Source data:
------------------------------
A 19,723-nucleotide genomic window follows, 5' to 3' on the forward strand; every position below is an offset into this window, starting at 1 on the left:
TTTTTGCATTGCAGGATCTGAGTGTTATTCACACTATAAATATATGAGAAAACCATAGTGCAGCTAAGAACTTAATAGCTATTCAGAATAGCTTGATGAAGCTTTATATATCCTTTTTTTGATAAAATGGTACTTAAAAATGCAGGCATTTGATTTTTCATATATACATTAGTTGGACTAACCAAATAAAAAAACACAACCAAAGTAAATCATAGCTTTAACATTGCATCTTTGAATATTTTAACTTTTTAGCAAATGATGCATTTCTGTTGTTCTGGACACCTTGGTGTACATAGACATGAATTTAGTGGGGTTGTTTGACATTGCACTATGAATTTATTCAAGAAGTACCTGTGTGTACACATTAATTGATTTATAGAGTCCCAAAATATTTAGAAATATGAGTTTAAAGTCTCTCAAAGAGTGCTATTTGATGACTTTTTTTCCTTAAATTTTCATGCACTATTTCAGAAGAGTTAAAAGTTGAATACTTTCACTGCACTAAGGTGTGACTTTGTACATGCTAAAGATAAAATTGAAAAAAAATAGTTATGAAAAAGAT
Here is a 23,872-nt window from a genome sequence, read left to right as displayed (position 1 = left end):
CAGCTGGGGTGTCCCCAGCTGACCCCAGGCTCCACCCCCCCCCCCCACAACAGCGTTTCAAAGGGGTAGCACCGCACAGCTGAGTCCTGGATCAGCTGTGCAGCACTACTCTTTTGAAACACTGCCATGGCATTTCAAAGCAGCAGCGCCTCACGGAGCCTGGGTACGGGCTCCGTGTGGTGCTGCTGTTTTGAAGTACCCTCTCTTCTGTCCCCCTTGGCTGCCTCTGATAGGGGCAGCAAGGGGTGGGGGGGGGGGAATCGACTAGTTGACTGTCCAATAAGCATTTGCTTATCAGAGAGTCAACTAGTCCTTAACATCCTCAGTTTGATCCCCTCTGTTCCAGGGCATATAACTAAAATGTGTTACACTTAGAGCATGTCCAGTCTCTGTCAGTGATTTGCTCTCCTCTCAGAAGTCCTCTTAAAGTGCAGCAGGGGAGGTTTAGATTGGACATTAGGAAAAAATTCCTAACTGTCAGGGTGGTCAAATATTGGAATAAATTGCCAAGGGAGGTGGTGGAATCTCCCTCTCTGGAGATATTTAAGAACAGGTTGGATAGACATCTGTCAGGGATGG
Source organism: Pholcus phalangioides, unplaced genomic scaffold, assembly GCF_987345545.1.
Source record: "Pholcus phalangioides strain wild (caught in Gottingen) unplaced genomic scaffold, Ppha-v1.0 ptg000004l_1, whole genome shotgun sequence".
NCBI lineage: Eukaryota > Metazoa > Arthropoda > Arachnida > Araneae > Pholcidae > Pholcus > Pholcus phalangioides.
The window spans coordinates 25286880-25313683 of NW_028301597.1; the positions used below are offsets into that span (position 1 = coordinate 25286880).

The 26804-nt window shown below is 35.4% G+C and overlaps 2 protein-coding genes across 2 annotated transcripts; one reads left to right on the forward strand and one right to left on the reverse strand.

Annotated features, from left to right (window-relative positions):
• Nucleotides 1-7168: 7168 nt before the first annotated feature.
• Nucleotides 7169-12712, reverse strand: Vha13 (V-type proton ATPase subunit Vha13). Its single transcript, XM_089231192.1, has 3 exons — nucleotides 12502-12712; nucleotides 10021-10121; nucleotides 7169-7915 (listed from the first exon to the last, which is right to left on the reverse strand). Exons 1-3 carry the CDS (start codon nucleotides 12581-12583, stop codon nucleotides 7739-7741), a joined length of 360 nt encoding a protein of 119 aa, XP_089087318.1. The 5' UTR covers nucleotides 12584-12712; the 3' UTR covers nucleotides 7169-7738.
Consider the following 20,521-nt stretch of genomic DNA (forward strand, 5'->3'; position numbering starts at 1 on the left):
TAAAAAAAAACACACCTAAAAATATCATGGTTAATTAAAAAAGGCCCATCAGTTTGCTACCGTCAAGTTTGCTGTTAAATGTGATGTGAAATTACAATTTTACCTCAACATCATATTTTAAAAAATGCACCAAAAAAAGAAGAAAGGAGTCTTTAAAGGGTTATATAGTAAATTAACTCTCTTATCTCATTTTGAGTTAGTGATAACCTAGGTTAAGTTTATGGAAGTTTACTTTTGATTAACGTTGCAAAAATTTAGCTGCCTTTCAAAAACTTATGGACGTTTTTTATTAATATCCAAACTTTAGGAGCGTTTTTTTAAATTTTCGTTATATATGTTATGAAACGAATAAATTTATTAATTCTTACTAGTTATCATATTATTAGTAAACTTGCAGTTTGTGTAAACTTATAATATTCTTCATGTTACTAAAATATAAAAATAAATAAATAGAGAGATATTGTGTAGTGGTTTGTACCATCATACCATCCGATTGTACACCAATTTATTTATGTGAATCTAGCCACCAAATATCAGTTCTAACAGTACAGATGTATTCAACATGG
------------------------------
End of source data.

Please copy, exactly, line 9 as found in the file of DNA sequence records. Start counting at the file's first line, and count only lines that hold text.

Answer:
The 26804-nt window shown below is 35.4% G+C and overlaps 2 protein-coding genes across 2 annotated transcripts; one reads left to right on the forward strand and one right to left on the reverse strand.